Palma de Mallorca Almudaina Palace
The ancient palace of the Moorish Kings
Mallorca Almudaina Palace     History and Construction
The history of the location of the Almudaina Palace in Mallorca goes back long before the Moors and even the Romans who founded Palma in 123 BC.
The site dominates the entrance to the city and this excellent strategic position was realised as early as the Talayot period, whose people were the first to live here millennia ago. The Romans used the same area in the 2nd century BC to create a nucleus for their new city, Palmeria, which marked the birth of the city as we know it.
When the ‘Dark era’ began, 7 centuries later, the Vandals destroyed it building one of their own, but in 903 when the Arabs conquered the island, the governor, or Wali as he was known, built himself a fortress on the same site. ‘Almudayna’ in Arabic meaning ‘Fortress’ and this was the beginning of the building you see now.
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Two centuries of great splendour followed until in 1115, during a brief occupation of the city by the Christians, La Almudaina was plundered and burnt. What was left was reconstructed, and then changed again, until eventually it took on the form of a Berber castle – a style typical of North Africa. No further alterations were made until the Christians took possession of the island in the 13th century, when King James II
began its transformation to the Levantine Gothic style and the palace became the headquarters for the Kingdom of Mallorca/Majorca.
At the beginning of the 14th century, a series of major alterations were carried out including the construction of The Great Hall, the making of the sculpture of the Archangel St Gabriel and the founding of St Anne’s Chapel. But by the time James II passed away in 1311, much of the Mallorca Almudaina Palace was already completed.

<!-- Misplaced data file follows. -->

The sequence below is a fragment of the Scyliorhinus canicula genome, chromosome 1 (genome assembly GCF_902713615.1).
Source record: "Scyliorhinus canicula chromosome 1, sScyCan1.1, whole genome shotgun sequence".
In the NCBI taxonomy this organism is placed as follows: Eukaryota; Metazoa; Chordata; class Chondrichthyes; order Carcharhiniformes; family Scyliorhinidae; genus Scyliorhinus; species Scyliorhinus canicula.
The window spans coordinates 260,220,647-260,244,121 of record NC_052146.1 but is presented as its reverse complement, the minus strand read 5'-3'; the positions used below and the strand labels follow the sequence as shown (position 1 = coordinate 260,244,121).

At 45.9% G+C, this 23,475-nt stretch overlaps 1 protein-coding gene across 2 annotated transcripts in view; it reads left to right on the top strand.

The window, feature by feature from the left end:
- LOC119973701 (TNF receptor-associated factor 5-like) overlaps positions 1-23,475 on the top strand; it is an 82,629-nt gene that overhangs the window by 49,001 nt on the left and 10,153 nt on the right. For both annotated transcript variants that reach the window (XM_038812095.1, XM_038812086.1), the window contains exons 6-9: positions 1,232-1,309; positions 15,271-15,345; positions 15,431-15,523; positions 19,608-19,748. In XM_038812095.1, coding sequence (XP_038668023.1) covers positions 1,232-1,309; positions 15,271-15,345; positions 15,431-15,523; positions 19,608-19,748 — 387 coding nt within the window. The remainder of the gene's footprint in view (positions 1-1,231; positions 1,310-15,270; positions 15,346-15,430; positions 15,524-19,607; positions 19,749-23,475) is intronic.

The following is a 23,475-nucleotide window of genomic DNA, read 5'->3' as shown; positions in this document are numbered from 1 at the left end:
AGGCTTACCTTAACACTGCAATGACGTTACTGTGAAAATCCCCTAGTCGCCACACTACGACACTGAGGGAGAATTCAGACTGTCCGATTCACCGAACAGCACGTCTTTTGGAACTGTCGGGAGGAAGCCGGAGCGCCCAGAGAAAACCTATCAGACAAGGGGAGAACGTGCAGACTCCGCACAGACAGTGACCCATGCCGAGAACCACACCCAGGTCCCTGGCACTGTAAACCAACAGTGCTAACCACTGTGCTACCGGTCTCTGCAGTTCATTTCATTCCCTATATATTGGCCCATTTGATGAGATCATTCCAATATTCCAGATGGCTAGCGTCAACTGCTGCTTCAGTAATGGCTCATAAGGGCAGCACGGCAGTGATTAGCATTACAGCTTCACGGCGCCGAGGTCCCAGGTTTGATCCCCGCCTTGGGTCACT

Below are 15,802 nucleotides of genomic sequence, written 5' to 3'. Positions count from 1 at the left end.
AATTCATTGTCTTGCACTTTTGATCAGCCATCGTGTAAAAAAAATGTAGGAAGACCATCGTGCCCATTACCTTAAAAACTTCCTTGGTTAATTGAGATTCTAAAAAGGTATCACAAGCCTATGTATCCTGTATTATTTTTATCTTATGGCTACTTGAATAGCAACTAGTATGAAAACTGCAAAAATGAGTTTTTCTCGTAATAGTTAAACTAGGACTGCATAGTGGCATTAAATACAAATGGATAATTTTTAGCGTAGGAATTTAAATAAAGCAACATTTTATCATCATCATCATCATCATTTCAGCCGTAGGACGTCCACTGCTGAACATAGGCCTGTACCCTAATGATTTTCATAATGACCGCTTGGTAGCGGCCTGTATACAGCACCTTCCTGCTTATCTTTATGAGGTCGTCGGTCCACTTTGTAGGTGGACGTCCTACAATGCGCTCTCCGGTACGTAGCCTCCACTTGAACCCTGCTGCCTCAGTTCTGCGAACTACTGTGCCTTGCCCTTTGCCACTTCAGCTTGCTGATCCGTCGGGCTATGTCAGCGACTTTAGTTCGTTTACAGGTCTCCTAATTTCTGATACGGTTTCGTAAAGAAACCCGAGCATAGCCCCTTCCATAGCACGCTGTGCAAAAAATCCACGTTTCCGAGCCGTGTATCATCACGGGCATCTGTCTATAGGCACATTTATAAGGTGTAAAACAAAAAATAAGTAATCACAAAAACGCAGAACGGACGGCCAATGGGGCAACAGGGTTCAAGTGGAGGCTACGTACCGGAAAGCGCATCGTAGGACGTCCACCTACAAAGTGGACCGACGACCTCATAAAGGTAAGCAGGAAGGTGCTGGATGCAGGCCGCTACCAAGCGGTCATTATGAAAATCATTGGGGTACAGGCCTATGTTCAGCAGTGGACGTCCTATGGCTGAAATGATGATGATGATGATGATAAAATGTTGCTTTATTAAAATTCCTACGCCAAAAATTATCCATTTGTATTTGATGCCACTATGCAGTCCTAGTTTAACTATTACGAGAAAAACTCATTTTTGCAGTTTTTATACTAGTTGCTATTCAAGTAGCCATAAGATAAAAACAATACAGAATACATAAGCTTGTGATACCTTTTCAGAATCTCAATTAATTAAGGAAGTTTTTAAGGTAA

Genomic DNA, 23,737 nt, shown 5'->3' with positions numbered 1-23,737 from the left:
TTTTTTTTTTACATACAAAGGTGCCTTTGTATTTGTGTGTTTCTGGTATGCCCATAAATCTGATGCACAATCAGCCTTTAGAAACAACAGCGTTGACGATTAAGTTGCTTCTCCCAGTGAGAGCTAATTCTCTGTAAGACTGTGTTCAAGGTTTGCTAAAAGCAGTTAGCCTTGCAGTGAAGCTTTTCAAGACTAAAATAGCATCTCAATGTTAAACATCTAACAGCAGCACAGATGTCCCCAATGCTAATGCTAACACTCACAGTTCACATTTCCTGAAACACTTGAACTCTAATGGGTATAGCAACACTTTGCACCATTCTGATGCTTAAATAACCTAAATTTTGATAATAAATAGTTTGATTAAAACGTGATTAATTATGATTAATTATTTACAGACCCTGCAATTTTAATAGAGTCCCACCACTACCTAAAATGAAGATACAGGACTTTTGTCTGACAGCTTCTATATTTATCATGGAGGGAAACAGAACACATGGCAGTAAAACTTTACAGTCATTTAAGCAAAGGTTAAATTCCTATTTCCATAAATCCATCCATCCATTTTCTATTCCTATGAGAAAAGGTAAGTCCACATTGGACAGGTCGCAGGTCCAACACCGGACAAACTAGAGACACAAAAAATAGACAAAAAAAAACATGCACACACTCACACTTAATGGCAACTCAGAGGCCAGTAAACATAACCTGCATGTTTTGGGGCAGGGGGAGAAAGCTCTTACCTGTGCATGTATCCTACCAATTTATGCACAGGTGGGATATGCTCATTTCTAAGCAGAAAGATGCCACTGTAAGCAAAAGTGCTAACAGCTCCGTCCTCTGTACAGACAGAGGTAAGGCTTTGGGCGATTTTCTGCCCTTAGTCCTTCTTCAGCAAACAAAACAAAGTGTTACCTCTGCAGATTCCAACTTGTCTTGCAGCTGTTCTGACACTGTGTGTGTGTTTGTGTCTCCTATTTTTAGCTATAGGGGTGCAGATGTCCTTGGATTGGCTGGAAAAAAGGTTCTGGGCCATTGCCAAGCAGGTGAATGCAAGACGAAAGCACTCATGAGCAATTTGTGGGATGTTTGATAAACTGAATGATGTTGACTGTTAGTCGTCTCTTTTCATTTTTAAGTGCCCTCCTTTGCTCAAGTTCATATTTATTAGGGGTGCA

His successor King Sancho I decorated a number of rooms but much more notable work was carried out by his successor James III, who was responsible for the construction of the Royal Cellar.
When Mallorca became part of the Kingdom of Aragon in the mid-14th century a period of neglect began for the Almudaina Palace.
The 16th century brought more changes, some due to fires and earthquakes, and others due to extensions and improvements. One notable event, due to fire, resulted in the division of The Great Hall into two levels.
At the beginning of the 18th century the weapons room was constructed on the site of the old Royal Cellar and in the middle of the same century the ‘Torre Del Angel’ was lowered, mainly for fear of earthquakes.
A large number of remodelling projects began in the 19th century and these were continued through to the beginning of the 20th when the reconstruction of the ‘Torre Del Caps’, mentioned earlier, was undertaken. From 1963 a major restoration program began on the exterior and interior of the building, which continued in the 1970’s under a different architect.
Since then no major work has been done on the Almudaina Palace but it is clear that with so much history and change, the building now reflects a panoply of architecture from the different periods.